O’Shaugnessy’s to RES, MD: The new O’Shaughnessy’s has a great piece by Jack McCue, MD, describing the establishment’s  preoccupation with the alleged “quality of the evidence.”  We need to challenge the Cult of the RCT and the dismissal of “mere anecdotal evidence,” especially when the latter is coming from hundreds of thousands.

RES to O’S:  Peter Simon (now retired from RI Dept of Health) reminded me that a professor of ours in the dept of epidemiology at Johns Hopkins wrote an important paper making that point and saying a good cohort study could do the job and RCTs were overly endorsed and supported by Big Pharma.  Check George Comstock, Journal of Epidemiology about 30 years ago.

Joe D. Goldstrich, MD, found these two papers by Comstock in Epidemiology:

Conversation with GWC

The Pooling Project

Neither one seems to fit the paper as recalled by Dr. Simon, so we’ll keep looking. Comstock was obviously a brilliant, humane doctor. Here are some riffs from his 2003 interview in Epidemilology:

DS: When you first got started, what was epidemiology like? What did an epidemiologist do? How was it different from the way we practice it today?

GC: Statistics plays a more prominent role today. Epidemiology back then was based more on logic and whether the results made sense biologically. My early papers don’t have a P value or significance test. The “biostatisti- cians” were more like today’s project directors. They knew how to carry out studies and how to avoid biases.

Technology has improved. We are able to measure more things in different biologic samples. But I don’t think the basic principles of epidemiology have changed at all. It’s just that we now rely more on statistical significance and less on what makes sense.

DS: Do you think that is a change for the worse?

GC: It’s a mixture. One positive advance is our ability to handle multiple variables in our statistical analyses. The best we could do in our early studies was stratification or analysis of variance with a limited number of variables at a time.

But I believe we pay too much attention today to the statistical significance and not enough to replication. Even in a huge study with highly significant P values, the results could still be due to chance. The tendency is to rely on results from one big study or from pooling studies. I think this is a mistake. I would put much more faith in results from 3 relatively small studies showing the same results in different populations and done in different ways, regardless of the significance level, than I would in any one study with a very small P value.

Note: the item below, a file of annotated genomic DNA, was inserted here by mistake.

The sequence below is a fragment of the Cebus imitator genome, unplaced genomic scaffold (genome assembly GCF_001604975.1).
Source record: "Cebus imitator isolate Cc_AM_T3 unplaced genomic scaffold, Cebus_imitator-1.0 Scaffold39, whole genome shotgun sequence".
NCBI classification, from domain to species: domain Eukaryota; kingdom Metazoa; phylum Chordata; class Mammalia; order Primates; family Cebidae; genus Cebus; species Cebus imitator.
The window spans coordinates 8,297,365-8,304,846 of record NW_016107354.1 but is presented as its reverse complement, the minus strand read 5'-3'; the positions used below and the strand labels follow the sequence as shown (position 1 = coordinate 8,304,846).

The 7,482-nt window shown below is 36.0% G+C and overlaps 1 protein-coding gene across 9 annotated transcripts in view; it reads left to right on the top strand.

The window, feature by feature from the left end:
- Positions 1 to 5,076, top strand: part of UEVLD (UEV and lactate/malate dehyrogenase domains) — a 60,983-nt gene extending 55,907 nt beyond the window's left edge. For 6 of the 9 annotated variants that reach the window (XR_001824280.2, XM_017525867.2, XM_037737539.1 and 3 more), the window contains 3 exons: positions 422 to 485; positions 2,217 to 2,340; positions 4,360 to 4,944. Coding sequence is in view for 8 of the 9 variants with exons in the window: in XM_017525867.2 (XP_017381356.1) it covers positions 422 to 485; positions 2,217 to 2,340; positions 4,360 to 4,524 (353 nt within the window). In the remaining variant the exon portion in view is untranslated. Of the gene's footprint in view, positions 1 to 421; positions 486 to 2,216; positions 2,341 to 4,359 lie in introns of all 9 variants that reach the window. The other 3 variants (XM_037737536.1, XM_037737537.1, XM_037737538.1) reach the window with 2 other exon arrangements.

I think a good example of how a big study can lead you astray is the University Group Diabetes Project. This was a well-done study that showed an increased risk for cardiovascular death associated with one of the oral antidiabetic agents. If there hadn’t already been other studies underway, it is not likely that anyone would have initiated another study to confirm this finding, and we might not be using oral treat- ments for diabetes today. However, the other studies didn’t confirm the UGDP’s findings.

DS: Over the years there has been debate about the relationship between epidemiology and public health practice and about the failings of the discipline. Has epidemiology lost its roots in public health?

GC: I’m glad you brought that up. I think that we have moved too far from public health. Not many on the Hopkins faculty, for example, have had contact with a public health department. I think that is too bad, because epidemiology has to be the basic science of public health. Public health is both the study of populations and health services.

I think most of the criticisms epidemiology has faced are not due to the discipline per se. One factor is that there is insufficient acknowledgment that we are almost invariably looking at associations and not causes. In particular, the media want to treat every study as if it were the final answer. And we as investigators get trapped into that because of the questions reporters ask us and what gets reported. The media point us in that direction and we follow along far too readily. Even if we had said, “We really need to replicate this, we really need to look back to see what other people know,” that doesn’t tend to get reported. It is no great surprise that various critics jump on us. This is what they see of epidemiology.

We also are not humble enough in our written work. We often state that more research is needed without specify- ing that it needs to be replicated in a slightly different way or allowing that the conclusions could be wrong.

About George W. Comstock, MD (from the Johns Hopkin School of Public Health site):

Horace Mann’s admonition to “Be ashamed to die until you have won some victory for humanity” is engraved on George Comstock’s keychain.

As a commissioned officer in the U.S. Public Health Service for 21 years, he served first with the U. S. Coast Guard on shore and at sea. Later, he was with the Research Unit of the Tuberculosis Control Division with major responsibility for the controlled trials of BCG vaccination in Georgia, Alabama, and Puerto Rico, and of preventive treatment of latent tuberculosis infection in Alaska. Results of these studies had major influences on tuberculosis control in the U. S.

For five decades as director of the Johns Hopkins Training Center for Public Health Research in the Washington County Health Department, he supervised the community-wide collection of health-related data and serum specimens that have proved invaluable for research on the identification of risk factors and for long-term longitudinal studies of chronic disease. He also served as editor-in-chief of the American Journal of Epidemiology for nine years.